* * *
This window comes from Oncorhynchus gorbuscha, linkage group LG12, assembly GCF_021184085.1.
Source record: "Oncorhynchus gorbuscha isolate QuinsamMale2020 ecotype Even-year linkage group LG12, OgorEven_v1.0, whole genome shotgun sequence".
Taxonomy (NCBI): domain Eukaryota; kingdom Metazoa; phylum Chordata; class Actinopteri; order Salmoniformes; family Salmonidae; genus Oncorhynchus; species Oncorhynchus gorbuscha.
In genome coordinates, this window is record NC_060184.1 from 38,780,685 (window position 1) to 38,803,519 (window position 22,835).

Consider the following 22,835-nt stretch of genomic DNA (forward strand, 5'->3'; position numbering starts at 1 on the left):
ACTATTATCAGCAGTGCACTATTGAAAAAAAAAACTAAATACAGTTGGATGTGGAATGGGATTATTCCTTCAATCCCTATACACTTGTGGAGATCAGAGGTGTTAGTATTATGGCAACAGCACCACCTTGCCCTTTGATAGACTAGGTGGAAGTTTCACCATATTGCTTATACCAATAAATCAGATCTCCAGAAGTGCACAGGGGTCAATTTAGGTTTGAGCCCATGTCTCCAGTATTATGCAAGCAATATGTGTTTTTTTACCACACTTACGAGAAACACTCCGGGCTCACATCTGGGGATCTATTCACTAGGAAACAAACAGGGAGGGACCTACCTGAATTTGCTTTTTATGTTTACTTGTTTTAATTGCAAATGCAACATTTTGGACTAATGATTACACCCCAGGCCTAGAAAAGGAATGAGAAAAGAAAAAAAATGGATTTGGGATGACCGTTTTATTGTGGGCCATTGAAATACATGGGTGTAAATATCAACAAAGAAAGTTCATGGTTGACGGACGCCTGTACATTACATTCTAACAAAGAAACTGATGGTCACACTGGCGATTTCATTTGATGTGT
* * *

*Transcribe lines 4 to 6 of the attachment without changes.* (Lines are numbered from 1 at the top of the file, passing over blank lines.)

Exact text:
In genome coordinates, this window is record NC_060184.1 from 38,780,685 (window position 1) to 38,803,519 (window position 22,835).

Consider the following 22,835-nt stretch of genomic DNA (forward strand, 5'->3'; position numbering starts at 1 on the left):
ACTATTATCAGCAGTGCACTATTGAAAAAAAAAACTAAATACAGTTGGATGTGGAATGGGATTATTCCTTCAATCCCTATACACTTGTGGAGATCAGAGGTGTTAGTATTATGGCAACAGCACCACCTTGCCCTTTGATAGACTAGGTGGAAGTTTCACCATATTGCTTATACCAATAAATCAGATCTCCAGAAGTGCACAGGGGTCAATTTAGGTTTGAGCCCATGTCTCCAGTATTATGCAAGCAATATGTGTTTTTTTACCACACTTACGAGAAACACTCCGGGCTCACATCTGGGGATCTATTCACTAGGAAACAAACAGGGAGGGACCTACCTGAATTTGCTTTTTATGTTTACTTGTTTTAATTGCAAATGCAACATTTTGGACTAATGATTACACCCCAGGCCTAGAAAAGGAATGAGAAAAGAAAAAAAATGGATTTGGGATGACCGTTTTATTGTGGGCCATTGAAATACATGGGTGTAAATATCAACAAAGAAAGTTCATGGTTGACGGACGCCTGTACATTACATTCTAACAAAGAAACTGATGGTCACACTGGCGATTTCATTTGATGTGT